WASHINGTON -- As I suggested a few weeks ago, Sen. Barack H. Obama is not going to have an easy time of it. For one thing, Sen. John McCain is a much tougher candidate than has been suspected. Looking over his career, one will note that McCain learned politics before ever entering politics. As a young Navy liaison to the Senate in the 1970s, he worked effectively with Democratic and Republican hawks to reverse the post-Vietnam military decline. He, having managed the largest fighter squadron in the Navy, has management skills of which he can boast, as Sen. Obama cannot -- despite the junior senator from Illinois' prodigious capacity to boast. McCain's budget for his squadron was more than $1 billion. Finally, in this inhospitable year for Republicans, McCain's record of independent conservatism positions him so that he is difficult to attack and poised to pounce.
Thus, I am not surprised to see the likely Democratic presidential standard-bearer slip into a dead heat this week with the likely Republican presidential standard-bearer. What is more, readers of this column might recall that weeks ago, I spotted the darkest of dark clouds glowering down on the unctuous young senator's halo. In a word, he seems to be victimized by the bizarre. As befell Jimmy Carter years ago, perfectly commonplace phenomena suddenly haunt the candidate's campaign. A waffle appears on his breakfast plate while he is waffling . He laments the price of arugula at his upscale Whole Foods store while campaigning in rural Iowa. His speech becomes a series of gaffes, allowing us to rechristen the affable senator the gaffable senator. Soon all civilized members of the electorate begin to snicker every time the Prophet Obama steps toward a microphone -- nose raised heavenward, eyes glistening -- to pontificate on the metaphysics of "hope," the imminence of "change," and the glories of "tomorrow" or "the day after tomorrow" or anytime in the future -- just get us through this god-awful vacuous speech.
Yes, I think the Prophet Obama is in trouble. Thus, members of the Obama cult within the media are striving to ever-higher levels of inventiveness to maintain their oracle's exulted presence in the presidential race. One tactic they tried this week was to claim that Obama haters on the fringes of the blogosphere have been planting slanderous misinformation about the prophet among members of the moron vote. Some claim that he is a covert Muslim. Others insist he attended Islamic schools in a faraway country. Still others spread the rumor that he smokes cigarettes, possibly even indoors. None of this is true, cult members in the press insist. So he should be elected president.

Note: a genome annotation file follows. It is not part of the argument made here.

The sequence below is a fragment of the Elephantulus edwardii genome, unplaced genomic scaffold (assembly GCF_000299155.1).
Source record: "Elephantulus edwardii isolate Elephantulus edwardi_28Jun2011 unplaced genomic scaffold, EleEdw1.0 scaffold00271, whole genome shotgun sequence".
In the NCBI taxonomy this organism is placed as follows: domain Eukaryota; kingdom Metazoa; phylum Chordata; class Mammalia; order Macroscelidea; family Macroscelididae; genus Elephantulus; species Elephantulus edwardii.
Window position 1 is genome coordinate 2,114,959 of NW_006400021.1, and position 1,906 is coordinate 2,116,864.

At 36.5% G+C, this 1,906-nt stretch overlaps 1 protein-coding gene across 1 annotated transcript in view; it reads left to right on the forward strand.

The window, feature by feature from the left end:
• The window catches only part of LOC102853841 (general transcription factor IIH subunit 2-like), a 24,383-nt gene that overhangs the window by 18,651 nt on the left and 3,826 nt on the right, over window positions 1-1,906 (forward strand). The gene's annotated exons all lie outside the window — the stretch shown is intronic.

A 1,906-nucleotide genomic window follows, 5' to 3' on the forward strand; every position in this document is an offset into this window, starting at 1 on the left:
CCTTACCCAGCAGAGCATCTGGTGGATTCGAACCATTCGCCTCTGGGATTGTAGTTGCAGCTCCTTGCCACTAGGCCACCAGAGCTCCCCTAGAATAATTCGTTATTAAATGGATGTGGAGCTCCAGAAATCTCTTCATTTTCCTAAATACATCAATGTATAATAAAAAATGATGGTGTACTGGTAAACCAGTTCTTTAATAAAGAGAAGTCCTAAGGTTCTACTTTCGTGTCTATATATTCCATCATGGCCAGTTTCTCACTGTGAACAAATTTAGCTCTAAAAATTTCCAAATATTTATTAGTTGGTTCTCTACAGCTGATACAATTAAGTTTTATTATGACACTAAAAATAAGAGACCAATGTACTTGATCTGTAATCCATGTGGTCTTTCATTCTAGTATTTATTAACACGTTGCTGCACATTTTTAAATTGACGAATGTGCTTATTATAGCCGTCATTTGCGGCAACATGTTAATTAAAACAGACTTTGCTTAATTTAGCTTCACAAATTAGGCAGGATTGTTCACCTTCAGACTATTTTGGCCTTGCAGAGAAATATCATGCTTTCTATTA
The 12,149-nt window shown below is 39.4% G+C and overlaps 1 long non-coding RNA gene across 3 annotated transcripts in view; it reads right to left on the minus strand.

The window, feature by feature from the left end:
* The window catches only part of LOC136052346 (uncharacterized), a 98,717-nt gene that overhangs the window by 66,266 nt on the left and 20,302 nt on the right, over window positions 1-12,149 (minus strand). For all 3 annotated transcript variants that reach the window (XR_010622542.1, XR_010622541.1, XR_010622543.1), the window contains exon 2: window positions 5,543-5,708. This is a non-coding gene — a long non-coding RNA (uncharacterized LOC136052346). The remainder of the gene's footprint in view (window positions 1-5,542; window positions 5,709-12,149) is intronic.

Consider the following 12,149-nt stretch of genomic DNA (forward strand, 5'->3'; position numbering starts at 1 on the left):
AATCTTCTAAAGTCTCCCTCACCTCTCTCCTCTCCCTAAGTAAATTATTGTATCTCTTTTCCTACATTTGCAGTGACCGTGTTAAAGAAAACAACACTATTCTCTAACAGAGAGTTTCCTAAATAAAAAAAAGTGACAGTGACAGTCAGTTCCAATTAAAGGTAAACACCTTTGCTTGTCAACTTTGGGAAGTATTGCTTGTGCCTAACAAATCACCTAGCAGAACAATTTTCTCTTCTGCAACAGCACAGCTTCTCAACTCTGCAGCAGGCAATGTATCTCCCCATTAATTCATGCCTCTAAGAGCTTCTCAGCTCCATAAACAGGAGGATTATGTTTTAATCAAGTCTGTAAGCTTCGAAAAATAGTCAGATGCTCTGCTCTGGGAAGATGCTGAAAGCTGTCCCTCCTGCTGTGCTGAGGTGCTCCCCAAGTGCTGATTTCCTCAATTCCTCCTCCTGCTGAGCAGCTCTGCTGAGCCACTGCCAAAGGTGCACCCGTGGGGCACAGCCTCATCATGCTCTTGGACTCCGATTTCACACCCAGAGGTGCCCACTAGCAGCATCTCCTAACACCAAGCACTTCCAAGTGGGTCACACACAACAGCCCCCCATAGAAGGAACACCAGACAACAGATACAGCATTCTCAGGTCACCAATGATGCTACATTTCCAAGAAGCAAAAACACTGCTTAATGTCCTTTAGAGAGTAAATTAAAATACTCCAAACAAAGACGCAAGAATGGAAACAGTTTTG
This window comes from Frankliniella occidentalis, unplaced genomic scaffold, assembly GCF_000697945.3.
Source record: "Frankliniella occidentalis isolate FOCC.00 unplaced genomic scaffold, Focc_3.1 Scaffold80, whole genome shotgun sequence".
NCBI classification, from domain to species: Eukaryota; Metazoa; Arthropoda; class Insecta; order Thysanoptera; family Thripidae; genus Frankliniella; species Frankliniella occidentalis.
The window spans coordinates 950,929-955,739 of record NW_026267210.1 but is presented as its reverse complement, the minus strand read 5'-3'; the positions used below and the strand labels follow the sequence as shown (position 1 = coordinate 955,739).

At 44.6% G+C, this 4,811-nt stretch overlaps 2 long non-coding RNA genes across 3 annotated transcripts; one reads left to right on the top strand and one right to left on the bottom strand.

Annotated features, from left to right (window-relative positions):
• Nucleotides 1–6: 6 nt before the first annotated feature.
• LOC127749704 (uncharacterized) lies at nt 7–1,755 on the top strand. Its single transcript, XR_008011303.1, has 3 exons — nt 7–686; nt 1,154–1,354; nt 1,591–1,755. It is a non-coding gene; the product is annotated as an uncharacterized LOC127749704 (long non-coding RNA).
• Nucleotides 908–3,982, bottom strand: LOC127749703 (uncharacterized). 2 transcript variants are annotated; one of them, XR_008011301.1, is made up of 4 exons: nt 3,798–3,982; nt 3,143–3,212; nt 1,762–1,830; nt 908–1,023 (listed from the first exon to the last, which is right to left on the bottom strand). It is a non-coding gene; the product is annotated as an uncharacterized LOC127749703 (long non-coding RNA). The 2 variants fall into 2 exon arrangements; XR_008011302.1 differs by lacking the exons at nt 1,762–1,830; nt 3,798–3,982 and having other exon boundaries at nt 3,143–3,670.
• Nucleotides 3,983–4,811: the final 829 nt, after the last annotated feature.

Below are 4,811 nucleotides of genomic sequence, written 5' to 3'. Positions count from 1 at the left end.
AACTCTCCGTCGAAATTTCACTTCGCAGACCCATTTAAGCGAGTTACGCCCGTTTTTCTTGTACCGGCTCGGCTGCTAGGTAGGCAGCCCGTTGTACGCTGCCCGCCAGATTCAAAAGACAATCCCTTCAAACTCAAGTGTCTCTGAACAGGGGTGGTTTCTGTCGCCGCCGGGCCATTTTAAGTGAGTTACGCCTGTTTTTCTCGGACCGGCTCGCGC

An even more inventive tactic was tried by a reporter for The New York Times, Bill Carter. His thesis is that it is almost impossible to get a laugh off the suave, erudite, eloquent, highly intelligent, incomparably gifted Prophet Obama. Yes, the same Obama who had so much difficulty several months back with the waffle and the gaffability, and was he attacked by that amphibious rabbit, or was it Jimmy Carter who was ambushed? The Times reporter looked everywhere for drolleries or witticisms about Obama and came up empty-handed.
He sifted through the late-night humor of the talk shows. He interviewed writers for the late-night comics. What he came up with were lines such as this: "The thing is he (the Prophet Obama) is not buffoonish in any way." That is the judgment of Mike Barry, "who," according to the Times, "started writing political jokes for Johnny Carson" and "has lambasted every presidential candidate since." Or savor this observation from ABC's late-night host, Jimmy Kimmel: "I think it's more a problem (writing jokes about the prophet) because he's so polished he doesn't seem to have any flaws."
What we, of course, see here is surreptitious praise of the prophet by a cult member who assumes a high level of stupidity among his readers. He also assumes they never listen to talk radio, especially talk radio's Rush Limbaugh. Limbaugh has been laughing it up at Obama's expense for months. He has his own funny lines. He airs skits by the amusing political impersonator Paul Shanklin. Then, too, Rush has enlisted his longtime colleague Bo Snerdly to serve as "Official Obama Criticizer." Anyone familiar with Limbaugh's work -- and there are many millions -- knows that you can get an avalanche of laughter working the Obama persona. My only complaint is that Rush calls him "The Messiah." To my mind, Obama is The Prophet -- only I am not quite certain of what he is prophesying. He is so famously vague.
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